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Climate Modeling

Climate Modeling Logo

Climate Modeling

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Climate Modeling for the future of the planet

Since the early days of climate modeling, software, hardware, and the way that engineers and scientists collaborate have gone through incredible transformations. Better data and technologies will inform how we mitigate and adapt to global impacts, such as sea level rise, community destruction, and biodiversity loss.

Two pictures of the earth. One with the words 'Satellite Image' and one with the word 'Climate Model'

What are climate models?

Planetary-scale Earth simulations known as global climate model projections are the primary sources of information on future climate change.

Climate models are based on mathematical equations represented using a grid mesh that covers the globe: a finer grid mesh is more accurate but much more computationally expensive. Current global climate projections agree that a world with more greenhouse gases will be warmer everywhere, especially over land and at high latitudes. However, the current understanding of high-risk outcomes like rainfall extremes are more uncertain, and these changes have the potential to impact billions of people.

Faster Climate Models

Since the early days of climate modeling inception, software, hardware, and the way that engineers and scientists collaborate have gone through incredible transformations. We are redesigning a climate model that will run on the world’s largest supercomputers. A new programming language specifically designed for climate modeling helps scientists work more efficiently, allowing fine-grid weather and climate models to run up to tenfold faster and longer.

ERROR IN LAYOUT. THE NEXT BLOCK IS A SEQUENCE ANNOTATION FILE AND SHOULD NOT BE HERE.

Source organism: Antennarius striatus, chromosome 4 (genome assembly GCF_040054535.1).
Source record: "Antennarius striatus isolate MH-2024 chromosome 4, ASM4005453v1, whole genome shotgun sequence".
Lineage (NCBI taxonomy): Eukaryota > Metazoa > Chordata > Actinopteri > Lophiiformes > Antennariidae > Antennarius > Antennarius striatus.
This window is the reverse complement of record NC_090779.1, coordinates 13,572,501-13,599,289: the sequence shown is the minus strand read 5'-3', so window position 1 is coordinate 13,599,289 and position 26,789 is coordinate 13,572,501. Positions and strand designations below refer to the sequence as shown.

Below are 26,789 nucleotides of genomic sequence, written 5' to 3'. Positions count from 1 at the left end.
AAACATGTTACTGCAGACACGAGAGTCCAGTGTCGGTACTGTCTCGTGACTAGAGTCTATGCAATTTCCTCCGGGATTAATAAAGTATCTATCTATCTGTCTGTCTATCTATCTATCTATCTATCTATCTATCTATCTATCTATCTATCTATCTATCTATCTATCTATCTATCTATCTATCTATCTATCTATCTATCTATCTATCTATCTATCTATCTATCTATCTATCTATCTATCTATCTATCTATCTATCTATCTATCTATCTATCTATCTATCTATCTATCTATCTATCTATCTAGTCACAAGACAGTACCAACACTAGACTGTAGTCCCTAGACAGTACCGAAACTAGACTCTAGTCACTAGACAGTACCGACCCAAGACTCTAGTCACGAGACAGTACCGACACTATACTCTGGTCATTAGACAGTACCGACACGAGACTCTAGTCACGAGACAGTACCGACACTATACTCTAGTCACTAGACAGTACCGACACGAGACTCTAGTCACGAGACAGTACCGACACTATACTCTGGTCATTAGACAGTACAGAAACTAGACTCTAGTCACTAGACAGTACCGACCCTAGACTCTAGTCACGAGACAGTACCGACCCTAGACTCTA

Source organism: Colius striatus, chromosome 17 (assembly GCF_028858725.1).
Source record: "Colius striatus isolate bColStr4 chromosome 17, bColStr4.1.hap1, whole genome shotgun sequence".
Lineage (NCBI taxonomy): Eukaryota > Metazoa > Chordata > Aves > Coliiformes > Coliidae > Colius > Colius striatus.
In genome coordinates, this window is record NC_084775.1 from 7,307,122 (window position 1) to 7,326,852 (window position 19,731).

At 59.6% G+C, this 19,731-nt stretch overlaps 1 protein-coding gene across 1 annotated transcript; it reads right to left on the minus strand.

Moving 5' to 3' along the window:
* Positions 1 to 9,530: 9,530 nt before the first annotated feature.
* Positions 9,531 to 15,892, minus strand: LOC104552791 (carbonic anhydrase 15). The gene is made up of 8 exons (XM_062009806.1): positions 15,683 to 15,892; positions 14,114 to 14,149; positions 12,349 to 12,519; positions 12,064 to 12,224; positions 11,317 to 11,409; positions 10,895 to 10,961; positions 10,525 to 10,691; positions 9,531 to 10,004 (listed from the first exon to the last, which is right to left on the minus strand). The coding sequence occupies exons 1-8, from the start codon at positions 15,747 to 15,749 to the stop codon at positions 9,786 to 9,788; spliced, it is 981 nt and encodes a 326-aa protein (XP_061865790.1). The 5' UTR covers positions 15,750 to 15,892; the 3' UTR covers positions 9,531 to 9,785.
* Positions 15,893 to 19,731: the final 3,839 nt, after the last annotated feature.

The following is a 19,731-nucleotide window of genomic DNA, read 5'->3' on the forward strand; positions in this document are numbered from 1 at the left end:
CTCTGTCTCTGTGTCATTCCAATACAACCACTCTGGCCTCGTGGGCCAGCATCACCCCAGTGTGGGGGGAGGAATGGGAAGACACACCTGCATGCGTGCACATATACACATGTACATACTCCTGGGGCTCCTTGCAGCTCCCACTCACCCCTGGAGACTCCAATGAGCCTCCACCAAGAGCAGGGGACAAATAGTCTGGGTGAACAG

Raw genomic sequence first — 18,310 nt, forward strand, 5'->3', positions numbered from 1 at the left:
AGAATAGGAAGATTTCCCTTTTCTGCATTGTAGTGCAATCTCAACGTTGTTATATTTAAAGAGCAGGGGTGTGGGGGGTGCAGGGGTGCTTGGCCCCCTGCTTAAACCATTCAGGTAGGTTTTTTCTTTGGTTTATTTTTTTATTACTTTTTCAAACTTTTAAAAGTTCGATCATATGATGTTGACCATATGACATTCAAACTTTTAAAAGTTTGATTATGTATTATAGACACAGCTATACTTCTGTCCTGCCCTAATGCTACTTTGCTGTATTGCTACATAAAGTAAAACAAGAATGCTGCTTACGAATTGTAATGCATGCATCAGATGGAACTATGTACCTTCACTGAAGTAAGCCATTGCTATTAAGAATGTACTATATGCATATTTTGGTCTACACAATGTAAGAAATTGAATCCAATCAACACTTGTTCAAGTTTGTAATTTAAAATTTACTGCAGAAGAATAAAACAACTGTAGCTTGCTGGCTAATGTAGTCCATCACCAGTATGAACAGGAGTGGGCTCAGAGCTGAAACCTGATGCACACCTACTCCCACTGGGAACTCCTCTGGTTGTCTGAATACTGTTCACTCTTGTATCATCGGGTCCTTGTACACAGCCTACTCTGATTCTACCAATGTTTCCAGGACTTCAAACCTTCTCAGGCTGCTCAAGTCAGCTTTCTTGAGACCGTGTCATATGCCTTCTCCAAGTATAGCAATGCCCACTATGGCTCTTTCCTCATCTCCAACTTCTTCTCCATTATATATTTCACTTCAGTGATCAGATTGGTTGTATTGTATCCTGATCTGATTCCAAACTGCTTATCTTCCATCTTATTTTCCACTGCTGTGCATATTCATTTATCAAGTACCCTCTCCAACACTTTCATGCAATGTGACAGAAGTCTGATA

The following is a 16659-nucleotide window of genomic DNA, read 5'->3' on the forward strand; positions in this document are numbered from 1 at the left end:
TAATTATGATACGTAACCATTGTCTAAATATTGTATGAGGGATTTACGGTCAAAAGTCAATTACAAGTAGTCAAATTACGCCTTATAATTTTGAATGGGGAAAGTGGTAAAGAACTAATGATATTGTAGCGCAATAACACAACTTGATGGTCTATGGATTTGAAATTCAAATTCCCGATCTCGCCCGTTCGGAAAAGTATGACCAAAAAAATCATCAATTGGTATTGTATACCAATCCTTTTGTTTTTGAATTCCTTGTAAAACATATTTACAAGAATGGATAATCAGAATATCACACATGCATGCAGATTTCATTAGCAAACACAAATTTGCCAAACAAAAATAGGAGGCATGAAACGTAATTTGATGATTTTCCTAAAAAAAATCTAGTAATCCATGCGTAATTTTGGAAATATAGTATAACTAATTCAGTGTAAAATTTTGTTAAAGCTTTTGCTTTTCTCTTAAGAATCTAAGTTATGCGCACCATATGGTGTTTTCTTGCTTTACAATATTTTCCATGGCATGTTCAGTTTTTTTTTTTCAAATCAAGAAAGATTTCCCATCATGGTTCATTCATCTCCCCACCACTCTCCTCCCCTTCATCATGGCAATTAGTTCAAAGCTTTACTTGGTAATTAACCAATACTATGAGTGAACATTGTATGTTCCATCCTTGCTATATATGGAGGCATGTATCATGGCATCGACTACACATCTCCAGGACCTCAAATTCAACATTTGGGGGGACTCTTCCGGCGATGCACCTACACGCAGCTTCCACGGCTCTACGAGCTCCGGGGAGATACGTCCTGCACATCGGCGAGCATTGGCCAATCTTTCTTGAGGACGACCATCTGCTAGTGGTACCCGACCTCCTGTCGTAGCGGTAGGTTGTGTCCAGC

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Two images of a cumulonimbus cloud -- one is high resolution and the other is a pixelated version

Better Climate Models

In the same way photos have become clearer because screens now pack in more pixels, high resolution climate models now provide a detailed and actionable view of our world. High resolution models are very costly to run, but they can be leveraged to increase the accuracy of currently affordable models by replacing their less accurate components with machine learning (ML) -- something that has never been done in operational climate models before.

Smarter, More Accurate Simulations with Machine Learning

The technology behind climate models was first created 50 years ago. Much has changed in technology since then, and there is now opportunity to make use of the latest advances in supercomputing, modern programming languages, and machine learning to improve climate models. We're building modern machine learning into current climate models to improve their performance in key areas and ultimately to refine climate change predictions. Our goal is to accelerate climate science by building models that exploit the world’s fastest supercomputers, modern programming languages, and coding best practices.

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Create Open-Source and Collaborative Solutions

We're developing open-source software so the broader climate modeling community can easily adopt our advances. We partner with a leading climate modeling center, NOAA’s Geophysical Fluid Dynamics Laboratory, to ensure our work builds on their valuable experience and has the quickest impact. Our work is focused on improving their experimental fine-grid model, SHiELD, which shares components with the U. S. global weather forecasting model. This collaboration brings our team’s innovation together with GFDL’s climate modeling experience and computing resources to achieve quicker impact that can set an example for other climate modeling centers to follow.